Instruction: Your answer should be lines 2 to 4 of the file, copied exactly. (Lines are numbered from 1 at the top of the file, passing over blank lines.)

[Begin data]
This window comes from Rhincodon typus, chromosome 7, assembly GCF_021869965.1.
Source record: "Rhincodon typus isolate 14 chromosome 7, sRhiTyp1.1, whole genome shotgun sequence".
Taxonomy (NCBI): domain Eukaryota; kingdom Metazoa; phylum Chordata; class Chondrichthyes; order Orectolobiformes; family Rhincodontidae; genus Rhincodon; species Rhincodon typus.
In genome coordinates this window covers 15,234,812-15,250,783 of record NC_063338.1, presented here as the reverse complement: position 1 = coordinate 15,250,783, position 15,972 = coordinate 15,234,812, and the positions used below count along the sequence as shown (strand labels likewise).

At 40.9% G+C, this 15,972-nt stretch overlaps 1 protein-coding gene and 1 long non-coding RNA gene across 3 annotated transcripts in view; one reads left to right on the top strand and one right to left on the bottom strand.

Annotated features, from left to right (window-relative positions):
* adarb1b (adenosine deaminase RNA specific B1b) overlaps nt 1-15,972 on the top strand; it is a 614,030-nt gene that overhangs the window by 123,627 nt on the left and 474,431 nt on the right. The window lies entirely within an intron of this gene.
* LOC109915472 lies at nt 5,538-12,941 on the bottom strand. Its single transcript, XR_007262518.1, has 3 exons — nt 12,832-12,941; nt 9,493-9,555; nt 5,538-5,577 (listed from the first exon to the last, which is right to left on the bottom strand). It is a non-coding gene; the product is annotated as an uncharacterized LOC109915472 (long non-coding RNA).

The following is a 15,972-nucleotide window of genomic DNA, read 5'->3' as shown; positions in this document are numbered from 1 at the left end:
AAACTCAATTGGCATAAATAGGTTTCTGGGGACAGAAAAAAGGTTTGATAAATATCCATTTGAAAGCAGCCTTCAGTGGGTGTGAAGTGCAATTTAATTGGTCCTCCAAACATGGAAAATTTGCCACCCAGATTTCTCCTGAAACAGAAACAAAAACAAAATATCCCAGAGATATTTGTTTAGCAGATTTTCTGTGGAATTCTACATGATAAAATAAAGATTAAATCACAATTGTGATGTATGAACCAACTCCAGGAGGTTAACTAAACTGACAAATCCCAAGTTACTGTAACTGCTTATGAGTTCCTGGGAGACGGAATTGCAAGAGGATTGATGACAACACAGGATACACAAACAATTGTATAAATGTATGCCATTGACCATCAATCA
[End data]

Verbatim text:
Source record: "Rhincodon typus isolate 14 chromosome 7, sRhiTyp1.1, whole genome shotgun sequence".
Taxonomy (NCBI): domain Eukaryota; kingdom Metazoa; phylum Chordata; class Chondrichthyes; order Orectolobiformes; family Rhincodontidae; genus Rhincodon; species Rhincodon typus.
In genome coordinates this window covers 15,234,812-15,250,783 of record NC_063338.1, presented here as the reverse complement: position 1 = coordinate 15,250,783, position 15,972 = coordinate 15,234,812, and the positions used below count along the sequence as shown (strand labels likewise).